Revenge of the $2 Jinhao (the verdict)

In my first post on this topic I wrote with some amazement that a company could profitably manufacture, distribute and retail a fountain pen, complete with converter, packaging and shipping, for less than $2. Even in this globalised, mechanised world, surely the end result would not only be morally dubious, but utter rubbish? I ordered two to find out for myself. Here’s how it went.

You can choose from loads of colours, but only fine nibs.

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If you don’t like fine nibs with chariots on, I’m afraid you’re out of luck.

I opted for an orangey-brown and a sky blue, both demonstrators. One arrived a week before the other. Both were in minimal packaging, but arrived safe and sound.

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You could say I’m… CONVERTED. Geddit?

The design is, well, pretty good. This is a slim, light pen. As you can tell from the demonstrator barrel, it’s not much longer than the converter. The cap has an inner cap to shroud the nib. The clip is basic, but functional. There’s a silver cap band that seems to be plastic. The section is small and narrow, but has a helpful little flare, and because the threads are very shallow, there’s no chance of them causing pain.

The section screws in to the barrel and seals with an o-ring, unusually; yet the barrel is sealed at the other end by a plastic plug — the most ungainly element of the design and one that caused a crack in my brown pen.

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There’s a plug in my crack. I mean, a crack in my plug. Forget it.

The converter came installed in both pens and seems quite well constructed (doubly so for the price: I’ve paid a fiver for a converter alone before). The nibs are small but neat and tidy, and well-finished under a loupe.

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Yep, that’s the reflection of a macro lens in the tipping. Crazy, man.

More importantly, they write rather well, straight out of the box, without flushing. The line is more medium than fine, and has a slight stub feel. It’s a smooth ride, although there’s no line variation, obviously. The blue runs a little wetter, even though I loaded the brown pen with the lush KWZ Honey.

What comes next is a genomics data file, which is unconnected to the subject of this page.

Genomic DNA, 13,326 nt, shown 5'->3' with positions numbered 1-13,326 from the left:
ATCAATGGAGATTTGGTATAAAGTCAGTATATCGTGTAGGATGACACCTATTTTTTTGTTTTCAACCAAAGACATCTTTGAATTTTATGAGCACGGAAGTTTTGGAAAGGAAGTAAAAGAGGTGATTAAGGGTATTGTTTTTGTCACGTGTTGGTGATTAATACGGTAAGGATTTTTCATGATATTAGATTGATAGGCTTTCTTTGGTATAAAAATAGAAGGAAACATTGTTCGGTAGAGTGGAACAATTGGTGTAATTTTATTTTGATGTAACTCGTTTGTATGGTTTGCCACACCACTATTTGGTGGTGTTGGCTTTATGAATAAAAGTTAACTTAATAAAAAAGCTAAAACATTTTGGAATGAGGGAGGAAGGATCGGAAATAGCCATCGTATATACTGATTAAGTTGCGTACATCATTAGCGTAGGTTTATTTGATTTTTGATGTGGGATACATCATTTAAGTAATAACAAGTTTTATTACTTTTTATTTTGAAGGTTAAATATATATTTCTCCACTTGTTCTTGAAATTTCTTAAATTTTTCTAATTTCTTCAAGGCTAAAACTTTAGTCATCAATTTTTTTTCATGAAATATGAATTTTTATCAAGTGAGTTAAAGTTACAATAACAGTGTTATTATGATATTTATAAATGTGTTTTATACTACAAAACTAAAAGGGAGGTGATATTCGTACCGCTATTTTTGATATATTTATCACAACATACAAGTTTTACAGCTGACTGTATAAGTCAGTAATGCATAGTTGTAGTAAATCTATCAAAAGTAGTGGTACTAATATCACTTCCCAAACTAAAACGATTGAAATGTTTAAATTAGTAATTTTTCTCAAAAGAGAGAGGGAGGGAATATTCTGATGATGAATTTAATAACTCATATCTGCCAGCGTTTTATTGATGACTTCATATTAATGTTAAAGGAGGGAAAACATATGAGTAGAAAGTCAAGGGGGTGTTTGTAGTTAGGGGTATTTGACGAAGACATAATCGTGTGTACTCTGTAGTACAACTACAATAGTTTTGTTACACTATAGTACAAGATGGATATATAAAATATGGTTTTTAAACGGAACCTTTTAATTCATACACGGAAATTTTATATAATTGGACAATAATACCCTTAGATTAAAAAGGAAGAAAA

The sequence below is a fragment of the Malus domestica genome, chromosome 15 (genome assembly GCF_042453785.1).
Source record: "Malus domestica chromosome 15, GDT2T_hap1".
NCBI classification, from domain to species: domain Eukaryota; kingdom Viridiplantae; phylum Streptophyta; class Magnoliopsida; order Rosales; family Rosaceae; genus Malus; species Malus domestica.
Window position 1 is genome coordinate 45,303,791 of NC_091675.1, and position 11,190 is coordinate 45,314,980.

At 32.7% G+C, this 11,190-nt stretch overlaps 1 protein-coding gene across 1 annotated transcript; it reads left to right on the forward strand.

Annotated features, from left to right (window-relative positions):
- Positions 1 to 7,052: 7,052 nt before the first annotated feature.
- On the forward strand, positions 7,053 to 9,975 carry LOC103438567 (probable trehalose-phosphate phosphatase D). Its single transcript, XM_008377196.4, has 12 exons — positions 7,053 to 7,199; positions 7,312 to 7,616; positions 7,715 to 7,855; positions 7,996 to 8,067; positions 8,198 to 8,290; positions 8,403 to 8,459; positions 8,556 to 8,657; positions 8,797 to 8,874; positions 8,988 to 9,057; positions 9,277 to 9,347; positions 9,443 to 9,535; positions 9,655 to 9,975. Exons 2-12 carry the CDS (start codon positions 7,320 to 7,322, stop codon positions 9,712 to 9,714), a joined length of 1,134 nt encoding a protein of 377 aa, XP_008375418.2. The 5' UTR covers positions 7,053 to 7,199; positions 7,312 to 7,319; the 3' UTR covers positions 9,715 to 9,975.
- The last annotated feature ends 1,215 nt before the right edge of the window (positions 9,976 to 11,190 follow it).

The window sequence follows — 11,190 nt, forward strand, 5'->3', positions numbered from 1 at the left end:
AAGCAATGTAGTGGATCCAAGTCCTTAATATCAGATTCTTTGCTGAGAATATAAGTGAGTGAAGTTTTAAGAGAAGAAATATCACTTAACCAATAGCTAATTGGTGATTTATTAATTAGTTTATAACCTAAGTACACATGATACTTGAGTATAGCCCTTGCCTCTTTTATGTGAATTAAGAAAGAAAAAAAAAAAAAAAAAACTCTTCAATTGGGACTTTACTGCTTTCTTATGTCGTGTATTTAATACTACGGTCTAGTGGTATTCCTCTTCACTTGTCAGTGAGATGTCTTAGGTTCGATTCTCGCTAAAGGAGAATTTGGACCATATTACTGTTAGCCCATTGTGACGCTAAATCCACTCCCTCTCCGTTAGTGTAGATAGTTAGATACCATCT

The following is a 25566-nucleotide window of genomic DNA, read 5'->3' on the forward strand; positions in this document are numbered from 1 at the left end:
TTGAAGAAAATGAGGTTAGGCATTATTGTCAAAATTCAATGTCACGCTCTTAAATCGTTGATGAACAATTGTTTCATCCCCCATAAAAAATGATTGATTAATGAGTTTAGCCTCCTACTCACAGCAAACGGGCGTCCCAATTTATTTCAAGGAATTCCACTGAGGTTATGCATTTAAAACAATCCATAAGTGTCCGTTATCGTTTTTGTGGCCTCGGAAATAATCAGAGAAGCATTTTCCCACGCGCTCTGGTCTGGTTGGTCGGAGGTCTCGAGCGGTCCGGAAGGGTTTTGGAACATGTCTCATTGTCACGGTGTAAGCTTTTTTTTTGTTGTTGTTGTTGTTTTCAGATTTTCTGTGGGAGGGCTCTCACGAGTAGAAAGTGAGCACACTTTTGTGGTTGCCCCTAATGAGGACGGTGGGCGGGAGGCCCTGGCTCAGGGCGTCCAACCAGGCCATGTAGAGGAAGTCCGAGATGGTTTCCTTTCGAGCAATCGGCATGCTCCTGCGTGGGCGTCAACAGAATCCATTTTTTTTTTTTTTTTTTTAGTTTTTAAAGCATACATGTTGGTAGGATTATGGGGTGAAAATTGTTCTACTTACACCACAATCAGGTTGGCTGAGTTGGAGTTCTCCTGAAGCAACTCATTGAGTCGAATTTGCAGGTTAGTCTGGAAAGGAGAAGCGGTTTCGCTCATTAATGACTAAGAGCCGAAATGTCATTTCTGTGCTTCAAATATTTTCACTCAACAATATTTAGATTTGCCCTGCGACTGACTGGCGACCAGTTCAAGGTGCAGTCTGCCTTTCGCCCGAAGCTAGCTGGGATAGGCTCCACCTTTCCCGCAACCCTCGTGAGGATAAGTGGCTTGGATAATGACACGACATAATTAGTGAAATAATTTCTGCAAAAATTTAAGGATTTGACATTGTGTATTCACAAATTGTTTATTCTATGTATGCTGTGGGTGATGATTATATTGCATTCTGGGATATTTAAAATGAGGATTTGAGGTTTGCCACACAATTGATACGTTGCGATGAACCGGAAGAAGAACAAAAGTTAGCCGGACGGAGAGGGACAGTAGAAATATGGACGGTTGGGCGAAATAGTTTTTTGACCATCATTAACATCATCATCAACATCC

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Mmmm, honey.

The blue is a great match for Pelikan 4001 Turquoise.

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Mmmm, turquoise.

So, erm, that’s it. Any other niggles? The plating on the blue’s clip is imperfect.

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Good thing this isn’t a hundred-quid pen.

Other than that, nothing to complain about. Each pen cost me £1.38 shipped, with converter — let me repeat that. And each is comfortable, writes well, and looks very good, albeit with one imperfection each. As giveaway pens, wow, nothing beats it. You can get ten for the price of a Lamy Safari and still go to Starbucks afterwards. Do I worry about what this will do to the market? Undoubtedly. But it’s quite an achievement nonetheless.

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River-poisoning Chinese rip-off or not — you get a lot of pen for your money.

 

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11 thoughts on “Revenge of the $2 Jinhao (the verdict)

  1. I ordered a couple of these recently and one of mine arrived with cracks in the barrel end plug like yours. Apparently quite a few folks on FPN are running into some severe cracking issues with these pens, which is a shame considering how well they write out of the wrapper.

    Like

  2. Pingback: Wet and wide: medium stub from FPnibs | UK fountain pens

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